|'Changes Should Be Made in Hip Hop' True But|
|Written by Robert ID4158|
|Saturday, 02 February 2008 04:21|
This is a response to an editorial that appeared on ‘The Hilltop’ – The Student Voice of Howard University titled ‘Changes Should Be Made in Hip-Hop’.
Many of the writers’ comments are right on point. The references made to hip hop and rap artists like Lil’ Wayne and T.I. are true and it is truly a shame that these artists find their selves in these situations.
Although these artists were named, many were not. Many hip hop artists and rap notables have found them selves in trouble with the law and they usually receive lenient sentences, giving the perception that this society that seems to be focused on the ‘stars’ are willing to give them a get out of jail free card because they are a ‘star’ in their given profession. This is not only true in hip hop put applies to most of the stars of Hollywood or television and really anyone of notoriety, seldom do we see ‘stiff’ sentences given out. We have to understand what kind of message that sends to the youth, not only of the hip hop community but to the mainstream community as well.
The mention of hip hoppers “gangster lifestyles” is not totally true. Many of these ‘studio gangster rappers’ are not real life gangsters. Many in hip hop do have connections to street organizations (gang affiliation) and are affiliated but most are just playing a ‘role’ and are ‘studio gangsters’.
The writer says “Many of them are living in mansions, making millions of dollars, driving luxurious cars, and the list goes on. Still, they cannot leave their pasts.” – but most are not. There are more broke rappers than you may think. Just because BET shows a hip hop video with a rap artist next to a Bentley or a clip of a luxurious home, does not mean that at the end of the shoot the rental company comes and takes all the stage props back to the warehouse.
Not many in hip hop and rap gain the status of ‘being rich’. This is evident in all of music genres not just hip hop and rap. Many artists end up bankrupt and pennyless. Their careers are built on a false persona.
The writer also says “With the lifestyle changes, shouldn''t character changes take place as well?”...”but hip-hop artists will not change unless they make a conscious effort to do so. It will be similar to a rehabilitative experience.” This change will never take place because the record labels want that image portrayed; it sells records.
True change in hip hop will only take place when the hip hop community and the record labels stand up and say ‘No More, enough is enough’ now lets move forward. True change can come when major labels are willing to promote meaningful hip hop projects and projects that uplift the community instead of tearing it down.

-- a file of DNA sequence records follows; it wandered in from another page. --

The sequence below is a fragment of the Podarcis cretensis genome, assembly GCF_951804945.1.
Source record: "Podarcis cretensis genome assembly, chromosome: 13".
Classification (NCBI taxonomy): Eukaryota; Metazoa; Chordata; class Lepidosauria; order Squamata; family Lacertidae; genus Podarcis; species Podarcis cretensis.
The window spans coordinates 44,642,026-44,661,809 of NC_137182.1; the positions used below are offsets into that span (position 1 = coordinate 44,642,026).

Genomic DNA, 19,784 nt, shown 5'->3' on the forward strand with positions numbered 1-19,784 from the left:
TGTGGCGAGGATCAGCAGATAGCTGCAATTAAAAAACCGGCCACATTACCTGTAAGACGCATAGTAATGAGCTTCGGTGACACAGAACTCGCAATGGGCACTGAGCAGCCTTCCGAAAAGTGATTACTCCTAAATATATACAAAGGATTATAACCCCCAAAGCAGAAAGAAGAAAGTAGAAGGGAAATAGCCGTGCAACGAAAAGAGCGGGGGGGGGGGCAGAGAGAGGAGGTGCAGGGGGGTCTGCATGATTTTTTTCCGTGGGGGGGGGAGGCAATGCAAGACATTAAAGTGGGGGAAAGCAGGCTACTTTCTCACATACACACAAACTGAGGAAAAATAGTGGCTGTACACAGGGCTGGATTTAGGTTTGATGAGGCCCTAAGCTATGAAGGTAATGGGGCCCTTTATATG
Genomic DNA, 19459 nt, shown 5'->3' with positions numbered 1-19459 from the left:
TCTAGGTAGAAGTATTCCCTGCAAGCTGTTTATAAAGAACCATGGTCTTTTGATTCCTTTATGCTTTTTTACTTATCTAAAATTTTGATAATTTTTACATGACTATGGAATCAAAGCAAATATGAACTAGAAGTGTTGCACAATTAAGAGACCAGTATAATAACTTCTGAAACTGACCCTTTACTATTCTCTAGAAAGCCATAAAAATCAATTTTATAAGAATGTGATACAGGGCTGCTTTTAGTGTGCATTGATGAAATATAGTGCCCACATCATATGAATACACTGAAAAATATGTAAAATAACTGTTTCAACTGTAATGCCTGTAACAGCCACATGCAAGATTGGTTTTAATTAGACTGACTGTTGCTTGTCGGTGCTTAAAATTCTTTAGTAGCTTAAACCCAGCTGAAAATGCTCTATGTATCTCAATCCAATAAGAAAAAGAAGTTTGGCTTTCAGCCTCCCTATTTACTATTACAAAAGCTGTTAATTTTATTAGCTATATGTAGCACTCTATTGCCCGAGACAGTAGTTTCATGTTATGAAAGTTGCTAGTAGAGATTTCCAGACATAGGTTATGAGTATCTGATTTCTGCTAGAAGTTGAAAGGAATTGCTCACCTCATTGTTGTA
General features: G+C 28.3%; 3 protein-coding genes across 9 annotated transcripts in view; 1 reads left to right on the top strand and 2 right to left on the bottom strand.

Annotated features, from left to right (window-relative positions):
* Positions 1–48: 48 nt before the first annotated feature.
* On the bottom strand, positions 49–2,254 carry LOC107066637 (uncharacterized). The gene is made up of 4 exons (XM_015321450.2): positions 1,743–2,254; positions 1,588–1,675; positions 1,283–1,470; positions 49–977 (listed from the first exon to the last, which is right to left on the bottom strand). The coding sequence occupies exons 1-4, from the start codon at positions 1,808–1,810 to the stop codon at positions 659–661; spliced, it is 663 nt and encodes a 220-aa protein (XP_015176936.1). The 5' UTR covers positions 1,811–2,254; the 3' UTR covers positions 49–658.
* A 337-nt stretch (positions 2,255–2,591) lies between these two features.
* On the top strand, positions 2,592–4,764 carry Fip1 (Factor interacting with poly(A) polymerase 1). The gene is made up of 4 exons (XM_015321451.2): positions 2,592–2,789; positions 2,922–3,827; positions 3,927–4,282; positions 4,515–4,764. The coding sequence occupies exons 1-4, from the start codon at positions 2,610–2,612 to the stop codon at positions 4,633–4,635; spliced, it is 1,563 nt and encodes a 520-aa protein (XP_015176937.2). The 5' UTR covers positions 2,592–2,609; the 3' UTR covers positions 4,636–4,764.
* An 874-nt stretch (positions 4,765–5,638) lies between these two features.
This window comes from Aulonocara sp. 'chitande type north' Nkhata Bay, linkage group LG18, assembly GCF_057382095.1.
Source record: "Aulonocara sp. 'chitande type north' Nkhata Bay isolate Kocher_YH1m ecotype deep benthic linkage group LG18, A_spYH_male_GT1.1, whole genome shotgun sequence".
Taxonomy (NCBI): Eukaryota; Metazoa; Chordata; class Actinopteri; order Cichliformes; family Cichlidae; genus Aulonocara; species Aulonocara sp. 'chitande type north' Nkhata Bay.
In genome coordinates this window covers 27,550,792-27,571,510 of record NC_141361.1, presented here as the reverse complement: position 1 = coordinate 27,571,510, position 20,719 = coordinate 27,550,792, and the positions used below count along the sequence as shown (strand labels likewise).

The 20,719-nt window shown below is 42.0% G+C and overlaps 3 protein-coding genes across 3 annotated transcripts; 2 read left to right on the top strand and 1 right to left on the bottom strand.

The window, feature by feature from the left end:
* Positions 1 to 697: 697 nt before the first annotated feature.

In the late 80’s and during the 90’s hip hop changed and the persona of ‘gangsta rap’ was introduced to the art of hip hop. Groups like NWA broke the news to the nation that things were not as good in the hood as everyone thought or did not care about. Artists like Tupac (2Pac), Eazy-E, Ice Cube, Ice T, and many others helped to cultivate the message and the image of gangsta rap. And the labels of those days, Suge Knight and Death Row Records, Eazy-E and Ruthless Records did very well putting out what there was a demand for. And the labels associated with those labels, Interscope and Priority did well also.
It is a money game to the labels not an art form. The hip hop community as a whole can not be blamed for things they do not stand up and take control of. If a label puts out something or someone who is detrimental to the hip hop community or the society at large; that is on them. The labels need to be held accountable for some of the garbage they promote.
The artists can not be totally blamed as many of them are ‘slaves’ of the major labels and do what they need to do to portray the image the label wants them to portray.
The do agree with the editorial on ‘The Hilltop’ but many of the things mentioned happens everyday in every community – not just in the hip hop community. Violence, drugs and guns are everywhere; it is becoming a way of life in many communities. We are loosing a big part of the young generation – either by death or long prison terms and I do agree something needs to be done, but on a much larger scale. It is not fair to blame hip hop for society’s woes.
It is not “Because their upbringings are so embedded in them” as the writer states, it is because that is the way it is – embedded or not. In the studio or on the street – survival is key if you want to exist; and that has nothing to do with hip hop.
Read the editorial on ‘The Hilltop’ HERE.